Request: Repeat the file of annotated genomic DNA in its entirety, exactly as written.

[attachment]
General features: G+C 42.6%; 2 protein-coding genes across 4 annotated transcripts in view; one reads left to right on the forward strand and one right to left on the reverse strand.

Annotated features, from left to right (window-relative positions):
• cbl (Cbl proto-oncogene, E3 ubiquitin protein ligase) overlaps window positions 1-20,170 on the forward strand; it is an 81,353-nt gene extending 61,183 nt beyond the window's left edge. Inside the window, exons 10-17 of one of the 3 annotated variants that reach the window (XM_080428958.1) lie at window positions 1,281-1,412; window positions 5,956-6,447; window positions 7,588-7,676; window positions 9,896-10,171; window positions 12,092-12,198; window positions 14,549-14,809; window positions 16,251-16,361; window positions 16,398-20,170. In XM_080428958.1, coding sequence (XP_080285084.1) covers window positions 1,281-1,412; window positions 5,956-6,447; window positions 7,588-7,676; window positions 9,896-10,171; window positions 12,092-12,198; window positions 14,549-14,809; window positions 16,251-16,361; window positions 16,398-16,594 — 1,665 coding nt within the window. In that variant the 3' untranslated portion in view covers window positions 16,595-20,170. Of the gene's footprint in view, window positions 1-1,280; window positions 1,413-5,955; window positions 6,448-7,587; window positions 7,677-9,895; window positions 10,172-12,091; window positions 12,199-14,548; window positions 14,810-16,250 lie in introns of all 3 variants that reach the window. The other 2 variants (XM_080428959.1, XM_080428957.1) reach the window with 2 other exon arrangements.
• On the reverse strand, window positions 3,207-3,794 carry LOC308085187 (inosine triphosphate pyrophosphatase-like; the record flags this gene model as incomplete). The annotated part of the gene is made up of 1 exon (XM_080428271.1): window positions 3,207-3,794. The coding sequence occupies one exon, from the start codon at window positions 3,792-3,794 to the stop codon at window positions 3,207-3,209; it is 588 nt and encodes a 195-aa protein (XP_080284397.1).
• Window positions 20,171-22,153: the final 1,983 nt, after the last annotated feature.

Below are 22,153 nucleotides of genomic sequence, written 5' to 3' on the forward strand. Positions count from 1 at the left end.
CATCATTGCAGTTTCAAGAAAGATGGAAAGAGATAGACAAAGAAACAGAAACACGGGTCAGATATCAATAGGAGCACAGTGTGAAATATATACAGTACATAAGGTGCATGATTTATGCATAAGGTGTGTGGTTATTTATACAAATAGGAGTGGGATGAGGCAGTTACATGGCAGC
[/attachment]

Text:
General features: G+C 42.6%; 2 protein-coding genes across 4 annotated transcripts in view; one reads left to right on the forward strand and one right to left on the reverse strand.

Annotated features, from left to right (window-relative positions):
• cbl (Cbl proto-oncogene, E3 ubiquitin protein ligase) overlaps window positions 1-20,170 on the forward strand; it is an 81,353-nt gene extending 61,183 nt beyond the window's left edge. Inside the window, exons 10-17 of one of the 3 annotated variants that reach the window (XM_080428958.1) lie at window positions 1,281-1,412; window positions 5,956-6,447; window positions 7,588-7,676; window positions 9,896-10,171; window positions 12,092-12,198; window positions 14,549-14,809; window positions 16,251-16,361; window positions 16,398-20,170. In XM_080428958.1, coding sequence (XP_080285084.1) covers window positions 1,281-1,412; window positions 5,956-6,447; window positions 7,588-7,676; window positions 9,896-10,171; window positions 12,092-12,198; window positions 14,549-14,809; window positions 16,251-16,361; window positions 16,398-16,594 — 1,665 coding nt within the window. In that variant the 3' untranslated portion in view covers window positions 16,595-20,170. Of the gene's footprint in view, window positions 1-1,280; window positions 1,413-5,955; window positions 6,448-7,587; window positions 7,677-9,895; window positions 10,172-12,091; window positions 12,199-14,548; window positions 14,810-16,250 lie in introns of all 3 variants that reach the window. The other 2 variants (XM_080428959.1, XM_080428957.1) reach the window with 2 other exon arrangements.
• On the reverse strand, window positions 3,207-3,794 carry LOC308085187 (inosine triphosphate pyrophosphatase-like; the record flags this gene model as incomplete). The annotated part of the gene is made up of 1 exon (XM_080428271.1): window positions 3,207-3,794. The coding sequence occupies one exon, from the start codon at window positions 3,792-3,794 to the stop codon at window positions 3,207-3,209; it is 588 nt and encodes a 195-aa protein (XP_080284397.1).
• Window positions 20,171-22,153: the final 1,983 nt, after the last annotated feature.

Below are 22,153 nucleotides of genomic sequence, written 5' to 3' on the forward strand. Positions count from 1 at the left end.
CATCATTGCAGTTTCAAGAAAGATGGAAAGAGATAGACAAAGAAACAGAAACACGGGTCAGATATCAATAGGAGCACAGTGTGAAATATATACAGTACATAAGGTGCATGATTTATGCATAAGGTGTGTGGTTATTTATACAAATAGGAGTGGGATGAGGCAGTTACATGGCAGC